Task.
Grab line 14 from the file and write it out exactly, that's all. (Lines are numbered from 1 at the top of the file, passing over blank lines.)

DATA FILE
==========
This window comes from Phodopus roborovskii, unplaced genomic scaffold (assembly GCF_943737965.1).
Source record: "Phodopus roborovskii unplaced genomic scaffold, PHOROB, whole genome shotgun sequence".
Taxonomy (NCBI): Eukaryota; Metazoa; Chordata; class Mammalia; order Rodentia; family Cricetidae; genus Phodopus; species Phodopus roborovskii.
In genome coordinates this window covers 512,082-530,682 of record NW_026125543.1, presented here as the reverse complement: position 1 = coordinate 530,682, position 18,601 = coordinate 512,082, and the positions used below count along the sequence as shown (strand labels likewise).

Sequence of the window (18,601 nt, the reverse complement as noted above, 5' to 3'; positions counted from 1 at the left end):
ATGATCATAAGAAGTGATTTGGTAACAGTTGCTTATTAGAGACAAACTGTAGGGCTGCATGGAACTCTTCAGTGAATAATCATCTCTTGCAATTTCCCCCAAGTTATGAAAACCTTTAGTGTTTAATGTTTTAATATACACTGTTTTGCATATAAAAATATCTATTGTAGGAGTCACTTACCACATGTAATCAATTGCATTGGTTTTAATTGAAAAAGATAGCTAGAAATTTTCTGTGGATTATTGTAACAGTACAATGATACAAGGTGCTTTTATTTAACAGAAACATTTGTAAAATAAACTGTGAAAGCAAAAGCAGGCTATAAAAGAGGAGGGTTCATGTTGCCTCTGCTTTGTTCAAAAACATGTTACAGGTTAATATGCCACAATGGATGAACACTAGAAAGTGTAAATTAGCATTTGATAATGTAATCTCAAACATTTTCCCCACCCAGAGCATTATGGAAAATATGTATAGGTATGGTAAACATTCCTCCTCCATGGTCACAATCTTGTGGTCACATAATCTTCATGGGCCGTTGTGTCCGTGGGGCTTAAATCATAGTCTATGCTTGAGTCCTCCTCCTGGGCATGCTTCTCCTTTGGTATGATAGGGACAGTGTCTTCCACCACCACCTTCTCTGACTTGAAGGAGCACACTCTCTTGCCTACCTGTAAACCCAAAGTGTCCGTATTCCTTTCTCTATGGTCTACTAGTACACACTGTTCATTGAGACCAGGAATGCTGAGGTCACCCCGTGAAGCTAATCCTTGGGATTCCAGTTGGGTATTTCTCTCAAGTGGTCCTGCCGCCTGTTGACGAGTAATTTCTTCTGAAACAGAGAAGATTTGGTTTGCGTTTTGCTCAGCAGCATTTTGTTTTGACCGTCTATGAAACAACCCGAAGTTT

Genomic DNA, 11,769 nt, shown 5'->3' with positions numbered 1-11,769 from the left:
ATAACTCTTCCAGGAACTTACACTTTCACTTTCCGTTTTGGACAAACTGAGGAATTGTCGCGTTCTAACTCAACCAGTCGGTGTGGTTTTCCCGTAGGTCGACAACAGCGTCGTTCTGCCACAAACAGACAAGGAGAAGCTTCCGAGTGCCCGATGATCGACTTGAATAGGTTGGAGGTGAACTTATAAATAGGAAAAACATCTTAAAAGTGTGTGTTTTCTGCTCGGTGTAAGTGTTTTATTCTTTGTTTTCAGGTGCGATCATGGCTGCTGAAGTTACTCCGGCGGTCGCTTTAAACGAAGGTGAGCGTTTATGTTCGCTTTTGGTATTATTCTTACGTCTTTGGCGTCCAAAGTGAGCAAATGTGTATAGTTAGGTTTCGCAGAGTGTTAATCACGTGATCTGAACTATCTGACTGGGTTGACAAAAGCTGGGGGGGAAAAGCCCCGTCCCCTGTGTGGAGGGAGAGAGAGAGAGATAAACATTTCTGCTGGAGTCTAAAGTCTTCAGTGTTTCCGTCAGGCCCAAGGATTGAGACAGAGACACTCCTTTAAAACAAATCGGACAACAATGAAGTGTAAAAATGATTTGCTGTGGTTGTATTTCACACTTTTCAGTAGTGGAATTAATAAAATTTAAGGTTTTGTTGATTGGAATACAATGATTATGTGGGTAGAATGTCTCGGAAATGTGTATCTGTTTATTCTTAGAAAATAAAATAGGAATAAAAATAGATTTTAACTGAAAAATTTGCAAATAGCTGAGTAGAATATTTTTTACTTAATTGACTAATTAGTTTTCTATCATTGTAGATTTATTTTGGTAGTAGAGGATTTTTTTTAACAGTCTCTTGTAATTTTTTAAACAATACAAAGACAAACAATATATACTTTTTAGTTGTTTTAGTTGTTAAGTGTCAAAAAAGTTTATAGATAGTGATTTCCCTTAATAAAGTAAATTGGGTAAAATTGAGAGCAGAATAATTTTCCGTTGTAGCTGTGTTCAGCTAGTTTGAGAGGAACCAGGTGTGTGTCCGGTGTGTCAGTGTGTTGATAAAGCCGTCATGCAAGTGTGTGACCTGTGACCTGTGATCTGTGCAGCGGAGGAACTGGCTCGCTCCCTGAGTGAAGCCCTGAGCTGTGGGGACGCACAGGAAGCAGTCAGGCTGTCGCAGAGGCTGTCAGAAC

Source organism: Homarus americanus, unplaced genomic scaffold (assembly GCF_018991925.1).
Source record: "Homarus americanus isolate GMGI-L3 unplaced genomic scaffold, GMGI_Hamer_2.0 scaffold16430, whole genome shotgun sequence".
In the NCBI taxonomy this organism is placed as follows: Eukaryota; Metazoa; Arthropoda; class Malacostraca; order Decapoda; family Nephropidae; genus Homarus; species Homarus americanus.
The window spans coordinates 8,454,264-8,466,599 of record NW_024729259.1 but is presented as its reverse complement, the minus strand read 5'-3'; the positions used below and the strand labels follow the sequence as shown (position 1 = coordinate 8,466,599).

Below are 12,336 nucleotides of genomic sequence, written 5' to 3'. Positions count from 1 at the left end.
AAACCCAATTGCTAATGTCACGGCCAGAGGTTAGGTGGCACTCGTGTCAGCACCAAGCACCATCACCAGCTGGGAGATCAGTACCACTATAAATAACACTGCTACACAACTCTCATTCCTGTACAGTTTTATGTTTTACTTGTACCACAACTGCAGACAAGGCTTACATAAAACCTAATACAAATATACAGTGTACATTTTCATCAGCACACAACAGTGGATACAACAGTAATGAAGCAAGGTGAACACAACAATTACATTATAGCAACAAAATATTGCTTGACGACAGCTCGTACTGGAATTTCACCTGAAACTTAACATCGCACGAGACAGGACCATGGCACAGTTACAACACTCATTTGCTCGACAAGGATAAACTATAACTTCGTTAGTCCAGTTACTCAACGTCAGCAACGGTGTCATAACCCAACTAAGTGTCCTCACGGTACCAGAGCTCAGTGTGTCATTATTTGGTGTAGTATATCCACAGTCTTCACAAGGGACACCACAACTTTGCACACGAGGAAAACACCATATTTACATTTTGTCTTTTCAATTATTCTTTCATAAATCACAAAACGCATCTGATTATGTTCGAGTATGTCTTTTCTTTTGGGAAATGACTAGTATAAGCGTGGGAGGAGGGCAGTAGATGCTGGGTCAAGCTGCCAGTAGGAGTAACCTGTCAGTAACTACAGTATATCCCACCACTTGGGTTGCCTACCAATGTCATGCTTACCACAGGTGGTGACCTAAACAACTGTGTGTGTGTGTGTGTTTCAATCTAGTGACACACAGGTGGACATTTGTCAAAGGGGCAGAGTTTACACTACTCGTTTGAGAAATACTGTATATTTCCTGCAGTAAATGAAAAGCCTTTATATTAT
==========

AAACCCAATTGCTAATGTCACGGCCAGAGGTTAGGTGGCACTCGTGTCAGCACCAAGCACCATCACCAGCTGGGAGATCAGTACCACTATAAATAACACTGCTACACAACTCTCATTCCTGTACAGTTTTATGTTTTACTTGTACCACAACTGCAGACAAGGCTTACATAAAACCTAATACAAATATACAGTGTACATTTTCATCAGCACACAACAGTGGATACAACAGTAATGAAGCAAGGTGAACACAACAATTACATTATAGCAACAAAATATTGCTTGACGACAGCTCGTACTGGAATTTCACCTGAAACTTAACATCGCACGAGACAGGACCATGGCACAGTTACAACACTCATTTGCTCGACAAGGATAAACTATAACTTCGTTAGTCCAGTTACTCAACGTCAGCAACGGTGTCATAACCCAACTAAGTGTCCTCACGGTACCAGAGCTCAGTGTGTCATTATTTGGTGTAGTATATCCACAGTCTTCACAAGGGACACCACAACTTTGCACACGAGGAAAACACCATATTTACATTTTGTCTTTTCAATTATTCTTTCATAAATCACAAAACGCATCTGATTATGTTCGAGTATGTCTTTTCTTTTGGGAAATGACTAGTATAAGCGTGGGAGGAGGGCAGTAGATGCTGGGTCAAGCTGCCAGTAGGAGTAACCTGTCAGTAACTACAGTATATCCCACCACTTGGGTTGCCTACCAATGTCATGCTTACCACAGGTGGTGACCTAAACAACTGTGTGTGTGTGTGTGTTTCAATCTAGTGACACACAGGTGGACATTTGTCAAAGGGGCAGAGTTTACACTACTCGTTTGAGAAATACTGTATATTTCCTGCAGTAAATGAAAAGCCTTTATATTAT